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Vestibular disease in companion animals

The vestibular system is a series of nerves, nuclei, portions of the brain, and organs of the inner ear that control the body’s sense of orientation and balance, helping the animal to understand movement. This system allows the animal to compensate for both their own movement and outside forces such as gravity, providing the ability to detect and respond to a stimulus. The vestibular system also works in conjunction with input from the eyes and proprioception from muscles, skin, and joints allowing the body to integrate sensory input and maintain balance. (Watson, etc.) To maintain normal balance, the three canals within the inner ear are filled with fluid and sensory hairs, both of which respond to the orientation of the head. Each tube is positioned at a 90 degree angle to the next and is more sensitive to movements that lie on its specific plane. As the fluid moves within the tubules, the hairs are stimulated and send nerve impulses to the brain. These never impulses are read and a message is sent to the body to respond, maintaining balance.

Diseases that affect the vestibular system can be separated into two categories: peripheral and central. While both categories of diseases result in a change of the animal’s balance, peripheral vestibular disease affects the quality of the message the animal is then sending to the brain. These conditions are more common, affecting the organs and nerves of the inner ear. Causes of peripheral vestibular diseases include hypothyroidism, otitis interna, idiopathic conditions, neoplasia of the inner or middle ear, and trauma. In most feline cases, however, the common cause in aged patients is feline idiopathic vestibular disease. Though both categories may lead to a loss in balance, varying signs and onset can help with diagnosis. Conducting a proper physical exam and thorough history is the first step to a working diagnosis. Signs include: head tilt, vestibular ataxia, circling, falling down, rolling, nystagmus, strabismus, nausea, vomiting, ptyalism, Horner’s syndrome, facial nerve paralysis, postural reaction deficits, change in mentation.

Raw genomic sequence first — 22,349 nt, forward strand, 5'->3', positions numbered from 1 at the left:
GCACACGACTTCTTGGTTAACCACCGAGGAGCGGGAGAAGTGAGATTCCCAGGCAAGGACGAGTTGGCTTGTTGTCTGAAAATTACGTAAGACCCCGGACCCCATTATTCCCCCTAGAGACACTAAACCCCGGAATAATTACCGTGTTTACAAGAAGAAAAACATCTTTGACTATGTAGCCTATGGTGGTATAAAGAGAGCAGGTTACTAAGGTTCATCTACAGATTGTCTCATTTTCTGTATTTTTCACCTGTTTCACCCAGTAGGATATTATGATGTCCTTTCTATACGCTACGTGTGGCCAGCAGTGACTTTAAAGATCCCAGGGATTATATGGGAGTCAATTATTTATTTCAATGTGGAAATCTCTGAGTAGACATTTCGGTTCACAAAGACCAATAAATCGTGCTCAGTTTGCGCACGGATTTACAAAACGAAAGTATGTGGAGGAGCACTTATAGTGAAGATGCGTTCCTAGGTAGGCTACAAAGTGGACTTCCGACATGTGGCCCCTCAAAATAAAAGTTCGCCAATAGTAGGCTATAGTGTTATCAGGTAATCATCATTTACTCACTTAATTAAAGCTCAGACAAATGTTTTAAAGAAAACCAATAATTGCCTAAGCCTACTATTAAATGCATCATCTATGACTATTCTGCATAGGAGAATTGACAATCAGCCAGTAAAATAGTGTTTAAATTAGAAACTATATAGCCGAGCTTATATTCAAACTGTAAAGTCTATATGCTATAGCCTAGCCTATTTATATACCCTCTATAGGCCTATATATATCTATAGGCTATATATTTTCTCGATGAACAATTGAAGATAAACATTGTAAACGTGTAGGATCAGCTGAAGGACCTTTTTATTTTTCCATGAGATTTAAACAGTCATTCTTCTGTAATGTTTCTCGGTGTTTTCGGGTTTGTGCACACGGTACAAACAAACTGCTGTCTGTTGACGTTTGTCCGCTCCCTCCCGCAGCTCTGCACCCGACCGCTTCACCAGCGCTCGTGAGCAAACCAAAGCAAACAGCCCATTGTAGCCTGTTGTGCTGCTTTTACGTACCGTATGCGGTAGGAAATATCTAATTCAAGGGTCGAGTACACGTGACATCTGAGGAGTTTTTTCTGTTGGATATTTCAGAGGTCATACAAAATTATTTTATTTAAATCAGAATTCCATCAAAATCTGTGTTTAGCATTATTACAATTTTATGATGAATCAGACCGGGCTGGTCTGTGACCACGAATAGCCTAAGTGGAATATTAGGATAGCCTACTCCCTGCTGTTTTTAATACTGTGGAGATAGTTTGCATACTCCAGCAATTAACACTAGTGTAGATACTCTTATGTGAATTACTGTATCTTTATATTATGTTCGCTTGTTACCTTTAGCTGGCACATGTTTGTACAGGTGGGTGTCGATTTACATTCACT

Diagnostic Testing can include visualizing the ear drum, radiographs, CT, and MRI to assess the overall health of the tympanic bulla and middle/inner ear. Blood testing allows detection of any hormonal imbalances such as hypothyroidism and hyperadrenocorticism. Assessing a sample from either the inner ear or fluid from the spinal cord for infection or inflammatory causes. If the patient is suffering from otitis media or otitis interna, the ear should be examined for mites, foreign debris, and a culture should be taken.

The treatment necessary for vestibular disease is dependent on the cause, but alleviation of symptoms using secondary treatment while the primary disease is treated can make the patient more comfortable. Antihistamines such as meclizine, dimenhydrinate, or diphenhydramine can be used to treat the nausea and dizziness, allowing the animal to feel more comfortable and adept to eating/drinking.  Antiemetics such as maropitant citrate or metoclopramide can be used to alleviate the feeling of needing to vomit. (Birchall, 2017)

Each form of treatment will accompany aggressive nursing care, as these animals may have difficulty with mentation or be fully non-ambulatory. They may require help walking, using a sling to stabilize them or to be carried. A calm, quiet area with a large amount of padding and traction will make motility easier and safer for our patient. Eventually, learning a sense of compensation for the current balance issue will help them re-gain some motility. IVF will aid with dehydration, as many will not eat or drink due to nausea or being physically unable to hold themselves long enough to do so. Feeding via orogastric or nasogastric tubes may be considered with patients who show no improvement/ show no incentive to eat.

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